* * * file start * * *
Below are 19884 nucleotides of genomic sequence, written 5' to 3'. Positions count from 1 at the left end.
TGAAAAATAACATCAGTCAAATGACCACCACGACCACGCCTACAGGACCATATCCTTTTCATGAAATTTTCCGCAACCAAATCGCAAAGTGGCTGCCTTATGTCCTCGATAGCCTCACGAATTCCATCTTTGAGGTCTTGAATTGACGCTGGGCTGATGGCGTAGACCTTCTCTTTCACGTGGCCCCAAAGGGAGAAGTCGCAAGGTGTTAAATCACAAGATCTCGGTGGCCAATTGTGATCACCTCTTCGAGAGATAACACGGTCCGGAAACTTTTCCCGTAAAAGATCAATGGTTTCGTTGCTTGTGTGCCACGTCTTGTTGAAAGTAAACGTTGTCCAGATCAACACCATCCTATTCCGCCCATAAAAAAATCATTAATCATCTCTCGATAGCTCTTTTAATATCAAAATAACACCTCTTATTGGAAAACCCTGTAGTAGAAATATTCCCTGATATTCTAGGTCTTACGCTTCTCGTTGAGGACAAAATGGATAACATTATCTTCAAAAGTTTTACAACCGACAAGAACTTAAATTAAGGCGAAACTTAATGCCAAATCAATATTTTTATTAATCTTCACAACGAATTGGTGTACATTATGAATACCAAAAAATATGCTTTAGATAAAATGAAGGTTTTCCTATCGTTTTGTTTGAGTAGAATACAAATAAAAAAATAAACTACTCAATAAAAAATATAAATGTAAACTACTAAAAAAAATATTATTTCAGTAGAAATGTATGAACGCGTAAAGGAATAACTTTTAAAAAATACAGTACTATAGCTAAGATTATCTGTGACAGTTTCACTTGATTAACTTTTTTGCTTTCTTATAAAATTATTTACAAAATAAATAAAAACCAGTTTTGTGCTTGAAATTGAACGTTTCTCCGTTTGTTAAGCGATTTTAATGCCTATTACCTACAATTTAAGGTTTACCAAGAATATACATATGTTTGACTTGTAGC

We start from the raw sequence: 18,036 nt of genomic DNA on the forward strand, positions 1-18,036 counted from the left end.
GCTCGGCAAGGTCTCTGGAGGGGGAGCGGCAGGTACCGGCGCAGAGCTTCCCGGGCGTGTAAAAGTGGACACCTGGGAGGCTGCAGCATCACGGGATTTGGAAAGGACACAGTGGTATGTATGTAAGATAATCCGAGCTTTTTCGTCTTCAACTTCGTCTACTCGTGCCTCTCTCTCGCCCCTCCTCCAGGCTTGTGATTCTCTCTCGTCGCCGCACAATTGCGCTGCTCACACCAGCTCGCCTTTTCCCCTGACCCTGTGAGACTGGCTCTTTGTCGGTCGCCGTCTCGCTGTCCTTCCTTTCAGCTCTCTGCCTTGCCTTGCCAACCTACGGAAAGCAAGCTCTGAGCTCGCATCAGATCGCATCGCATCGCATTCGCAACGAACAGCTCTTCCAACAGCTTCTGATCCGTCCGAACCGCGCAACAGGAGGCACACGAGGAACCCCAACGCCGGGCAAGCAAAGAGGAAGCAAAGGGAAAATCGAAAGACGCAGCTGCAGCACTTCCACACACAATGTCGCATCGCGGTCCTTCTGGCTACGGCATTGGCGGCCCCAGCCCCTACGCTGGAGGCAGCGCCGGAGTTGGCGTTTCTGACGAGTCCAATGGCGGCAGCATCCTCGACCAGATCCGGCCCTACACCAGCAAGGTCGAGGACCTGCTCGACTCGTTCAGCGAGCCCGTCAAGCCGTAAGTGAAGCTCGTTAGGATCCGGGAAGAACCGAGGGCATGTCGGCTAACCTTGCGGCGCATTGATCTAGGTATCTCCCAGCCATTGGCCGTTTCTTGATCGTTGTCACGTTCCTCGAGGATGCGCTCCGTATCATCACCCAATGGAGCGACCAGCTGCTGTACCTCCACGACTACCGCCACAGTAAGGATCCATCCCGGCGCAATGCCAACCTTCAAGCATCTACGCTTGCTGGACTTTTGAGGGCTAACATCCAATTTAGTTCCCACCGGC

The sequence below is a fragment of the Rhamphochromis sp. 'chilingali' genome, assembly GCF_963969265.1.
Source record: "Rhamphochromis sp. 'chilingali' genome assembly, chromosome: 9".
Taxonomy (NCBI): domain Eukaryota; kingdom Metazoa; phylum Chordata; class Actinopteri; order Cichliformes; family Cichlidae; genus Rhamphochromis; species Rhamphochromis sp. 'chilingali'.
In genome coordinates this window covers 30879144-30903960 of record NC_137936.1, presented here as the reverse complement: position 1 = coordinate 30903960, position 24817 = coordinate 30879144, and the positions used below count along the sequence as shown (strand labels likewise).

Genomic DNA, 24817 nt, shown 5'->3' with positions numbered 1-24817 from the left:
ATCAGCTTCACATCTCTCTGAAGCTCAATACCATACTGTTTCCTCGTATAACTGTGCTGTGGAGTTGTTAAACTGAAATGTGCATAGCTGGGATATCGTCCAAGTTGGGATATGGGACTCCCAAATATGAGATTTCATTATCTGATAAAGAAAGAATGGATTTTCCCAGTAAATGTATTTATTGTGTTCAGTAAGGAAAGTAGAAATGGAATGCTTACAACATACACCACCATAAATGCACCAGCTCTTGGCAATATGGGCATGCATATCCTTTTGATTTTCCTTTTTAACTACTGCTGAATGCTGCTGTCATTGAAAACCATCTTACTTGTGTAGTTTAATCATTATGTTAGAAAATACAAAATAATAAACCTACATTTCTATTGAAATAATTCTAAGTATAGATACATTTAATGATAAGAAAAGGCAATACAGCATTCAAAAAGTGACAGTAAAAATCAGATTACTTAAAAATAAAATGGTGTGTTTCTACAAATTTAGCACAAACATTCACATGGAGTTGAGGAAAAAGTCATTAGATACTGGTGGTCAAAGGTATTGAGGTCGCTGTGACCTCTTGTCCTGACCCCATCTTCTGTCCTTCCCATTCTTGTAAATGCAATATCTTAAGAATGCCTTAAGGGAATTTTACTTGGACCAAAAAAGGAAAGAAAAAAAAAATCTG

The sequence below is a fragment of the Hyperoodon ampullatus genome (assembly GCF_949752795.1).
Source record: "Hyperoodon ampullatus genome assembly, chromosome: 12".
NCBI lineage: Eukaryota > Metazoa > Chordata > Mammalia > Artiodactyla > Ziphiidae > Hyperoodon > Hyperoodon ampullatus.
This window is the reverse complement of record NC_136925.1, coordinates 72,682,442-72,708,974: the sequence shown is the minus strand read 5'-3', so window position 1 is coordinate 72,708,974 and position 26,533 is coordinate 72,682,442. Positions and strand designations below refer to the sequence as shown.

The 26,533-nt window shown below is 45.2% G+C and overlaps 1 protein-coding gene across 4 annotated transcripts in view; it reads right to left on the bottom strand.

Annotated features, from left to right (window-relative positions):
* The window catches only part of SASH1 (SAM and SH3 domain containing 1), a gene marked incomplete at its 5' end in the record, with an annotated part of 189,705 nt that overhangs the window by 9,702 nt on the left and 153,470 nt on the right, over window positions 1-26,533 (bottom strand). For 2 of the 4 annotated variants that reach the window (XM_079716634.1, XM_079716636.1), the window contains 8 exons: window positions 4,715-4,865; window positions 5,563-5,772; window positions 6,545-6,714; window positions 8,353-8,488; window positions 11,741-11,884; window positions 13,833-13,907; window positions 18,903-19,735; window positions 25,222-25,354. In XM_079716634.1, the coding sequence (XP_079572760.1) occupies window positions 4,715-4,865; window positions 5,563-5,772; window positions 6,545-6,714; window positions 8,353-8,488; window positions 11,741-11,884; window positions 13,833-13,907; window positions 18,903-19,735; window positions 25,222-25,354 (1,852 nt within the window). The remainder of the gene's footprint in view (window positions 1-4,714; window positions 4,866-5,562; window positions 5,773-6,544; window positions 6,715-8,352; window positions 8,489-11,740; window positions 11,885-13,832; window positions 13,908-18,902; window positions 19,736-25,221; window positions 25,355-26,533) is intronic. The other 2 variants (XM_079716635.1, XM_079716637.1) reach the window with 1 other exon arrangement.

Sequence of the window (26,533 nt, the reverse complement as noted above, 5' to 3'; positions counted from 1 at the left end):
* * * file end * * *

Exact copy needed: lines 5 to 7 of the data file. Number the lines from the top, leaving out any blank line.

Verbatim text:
The sequence below is a fragment of the Rhamphochromis sp. 'chilingali' genome, assembly GCF_963969265.1.
Source record: "Rhamphochromis sp. 'chilingali' genome assembly, chromosome: 9".
Taxonomy (NCBI): domain Eukaryota; kingdom Metazoa; phylum Chordata; class Actinopteri; order Cichliformes; family Cichlidae; genus Rhamphochromis; species Rhamphochromis sp. 'chilingali'.